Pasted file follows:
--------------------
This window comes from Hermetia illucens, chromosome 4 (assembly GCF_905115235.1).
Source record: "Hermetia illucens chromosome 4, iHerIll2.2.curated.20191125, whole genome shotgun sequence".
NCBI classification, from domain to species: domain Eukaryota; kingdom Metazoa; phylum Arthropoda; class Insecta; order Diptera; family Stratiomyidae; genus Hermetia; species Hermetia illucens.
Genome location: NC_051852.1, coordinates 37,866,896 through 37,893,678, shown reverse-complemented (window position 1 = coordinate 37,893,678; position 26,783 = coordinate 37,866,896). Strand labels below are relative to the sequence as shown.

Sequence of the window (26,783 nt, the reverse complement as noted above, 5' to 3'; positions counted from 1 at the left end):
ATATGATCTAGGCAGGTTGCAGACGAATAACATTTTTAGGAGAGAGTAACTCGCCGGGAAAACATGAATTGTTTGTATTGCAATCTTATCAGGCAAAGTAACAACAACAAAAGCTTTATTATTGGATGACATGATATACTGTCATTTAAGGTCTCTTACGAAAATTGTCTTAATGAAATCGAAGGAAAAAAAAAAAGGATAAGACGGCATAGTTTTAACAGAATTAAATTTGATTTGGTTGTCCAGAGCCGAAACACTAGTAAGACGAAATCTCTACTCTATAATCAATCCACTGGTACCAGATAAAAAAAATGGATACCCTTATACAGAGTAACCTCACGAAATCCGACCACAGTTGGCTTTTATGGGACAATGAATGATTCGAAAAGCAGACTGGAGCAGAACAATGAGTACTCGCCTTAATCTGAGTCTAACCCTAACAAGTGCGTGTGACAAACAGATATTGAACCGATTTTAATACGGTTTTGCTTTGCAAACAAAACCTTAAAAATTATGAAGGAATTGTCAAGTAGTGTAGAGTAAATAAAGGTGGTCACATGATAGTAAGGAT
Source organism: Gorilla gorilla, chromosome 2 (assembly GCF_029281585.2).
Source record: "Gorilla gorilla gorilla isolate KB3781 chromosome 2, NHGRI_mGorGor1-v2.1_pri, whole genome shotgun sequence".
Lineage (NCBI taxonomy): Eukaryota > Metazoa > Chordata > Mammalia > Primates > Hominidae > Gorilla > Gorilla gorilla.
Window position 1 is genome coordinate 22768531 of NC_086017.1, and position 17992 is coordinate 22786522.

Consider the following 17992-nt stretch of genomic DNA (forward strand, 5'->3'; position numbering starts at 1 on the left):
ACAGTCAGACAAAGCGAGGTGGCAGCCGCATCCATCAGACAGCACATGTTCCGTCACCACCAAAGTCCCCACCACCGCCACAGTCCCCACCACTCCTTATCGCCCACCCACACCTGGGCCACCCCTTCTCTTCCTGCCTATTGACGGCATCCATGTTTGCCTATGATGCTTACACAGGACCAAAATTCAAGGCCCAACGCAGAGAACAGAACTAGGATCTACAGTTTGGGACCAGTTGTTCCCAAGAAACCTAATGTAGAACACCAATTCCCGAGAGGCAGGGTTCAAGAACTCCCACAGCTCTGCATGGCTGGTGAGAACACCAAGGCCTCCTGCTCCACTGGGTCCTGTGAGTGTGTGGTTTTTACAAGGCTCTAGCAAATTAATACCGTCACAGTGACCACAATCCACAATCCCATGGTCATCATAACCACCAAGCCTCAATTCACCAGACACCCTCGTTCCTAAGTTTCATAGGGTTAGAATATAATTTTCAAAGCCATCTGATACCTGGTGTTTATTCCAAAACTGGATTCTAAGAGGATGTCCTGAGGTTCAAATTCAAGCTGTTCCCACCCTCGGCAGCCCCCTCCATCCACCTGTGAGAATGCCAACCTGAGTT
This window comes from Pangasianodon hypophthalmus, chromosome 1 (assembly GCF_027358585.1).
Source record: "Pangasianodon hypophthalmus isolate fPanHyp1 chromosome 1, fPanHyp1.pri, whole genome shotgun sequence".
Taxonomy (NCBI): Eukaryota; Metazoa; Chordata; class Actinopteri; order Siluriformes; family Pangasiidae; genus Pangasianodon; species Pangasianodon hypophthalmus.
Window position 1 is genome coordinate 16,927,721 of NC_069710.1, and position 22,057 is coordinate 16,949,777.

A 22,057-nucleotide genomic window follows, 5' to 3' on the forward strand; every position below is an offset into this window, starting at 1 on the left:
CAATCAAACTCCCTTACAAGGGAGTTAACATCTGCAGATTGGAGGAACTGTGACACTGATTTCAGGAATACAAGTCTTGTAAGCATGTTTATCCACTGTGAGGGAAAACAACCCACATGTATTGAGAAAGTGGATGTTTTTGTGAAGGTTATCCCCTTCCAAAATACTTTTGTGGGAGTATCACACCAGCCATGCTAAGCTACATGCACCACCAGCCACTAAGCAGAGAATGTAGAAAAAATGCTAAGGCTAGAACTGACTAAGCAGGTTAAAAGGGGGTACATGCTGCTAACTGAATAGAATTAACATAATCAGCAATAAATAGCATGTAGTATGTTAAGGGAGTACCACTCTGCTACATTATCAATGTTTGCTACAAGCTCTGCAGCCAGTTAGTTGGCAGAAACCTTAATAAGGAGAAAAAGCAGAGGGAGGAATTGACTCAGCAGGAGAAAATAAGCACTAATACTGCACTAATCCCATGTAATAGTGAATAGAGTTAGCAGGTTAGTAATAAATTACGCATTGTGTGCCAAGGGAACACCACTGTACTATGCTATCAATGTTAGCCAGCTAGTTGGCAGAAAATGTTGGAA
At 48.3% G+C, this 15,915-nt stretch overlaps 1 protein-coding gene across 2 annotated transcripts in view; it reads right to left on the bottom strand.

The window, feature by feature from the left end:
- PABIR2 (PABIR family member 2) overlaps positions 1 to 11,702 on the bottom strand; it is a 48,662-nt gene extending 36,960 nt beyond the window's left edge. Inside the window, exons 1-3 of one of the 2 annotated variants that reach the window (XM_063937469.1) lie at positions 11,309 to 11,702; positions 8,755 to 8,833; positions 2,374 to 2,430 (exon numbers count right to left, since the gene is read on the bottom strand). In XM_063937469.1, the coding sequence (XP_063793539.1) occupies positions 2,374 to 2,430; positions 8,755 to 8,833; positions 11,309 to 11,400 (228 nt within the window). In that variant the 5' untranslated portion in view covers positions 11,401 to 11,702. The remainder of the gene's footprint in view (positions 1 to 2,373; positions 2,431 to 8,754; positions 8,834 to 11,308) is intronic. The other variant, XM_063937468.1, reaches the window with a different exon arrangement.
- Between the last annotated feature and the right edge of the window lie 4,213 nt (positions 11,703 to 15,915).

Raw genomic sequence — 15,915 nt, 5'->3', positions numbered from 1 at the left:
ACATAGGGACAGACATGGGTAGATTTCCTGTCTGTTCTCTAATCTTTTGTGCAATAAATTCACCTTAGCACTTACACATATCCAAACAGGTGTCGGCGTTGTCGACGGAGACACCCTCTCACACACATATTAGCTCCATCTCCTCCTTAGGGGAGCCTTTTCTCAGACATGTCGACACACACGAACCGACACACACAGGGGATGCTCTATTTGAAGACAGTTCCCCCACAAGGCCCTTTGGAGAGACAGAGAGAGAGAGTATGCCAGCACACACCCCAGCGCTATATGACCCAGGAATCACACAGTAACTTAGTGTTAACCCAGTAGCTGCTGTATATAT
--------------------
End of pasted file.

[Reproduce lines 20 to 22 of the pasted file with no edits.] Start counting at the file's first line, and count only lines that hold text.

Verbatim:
The window, feature by feature from the left end:
- PABIR2 (PABIR family member 2) overlaps positions 1 to 11,702 on the bottom strand; it is a 48,662-nt gene extending 36,960 nt beyond the window's left edge. Inside the window, exons 1-3 of one of the 2 annotated variants that reach the window (XM_063937469.1) lie at positions 11,309 to 11,702; positions 8,755 to 8,833; positions 2,374 to 2,430 (exon numbers count right to left, since the gene is read on the bottom strand). In XM_063937469.1, the coding sequence (XP_063793539.1) occupies positions 2,374 to 2,430; positions 8,755 to 8,833; positions 11,309 to 11,400 (228 nt within the window). In that variant the 5' untranslated portion in view covers positions 11,401 to 11,702. The remainder of the gene's footprint in view (positions 1 to 2,373; positions 2,431 to 8,754; positions 8,834 to 11,308) is intronic. The other variant, XM_063937468.1, reaches the window with a different exon arrangement.
- Between the last annotated feature and the right edge of the window lie 4,213 nt (positions 11,703 to 15,915).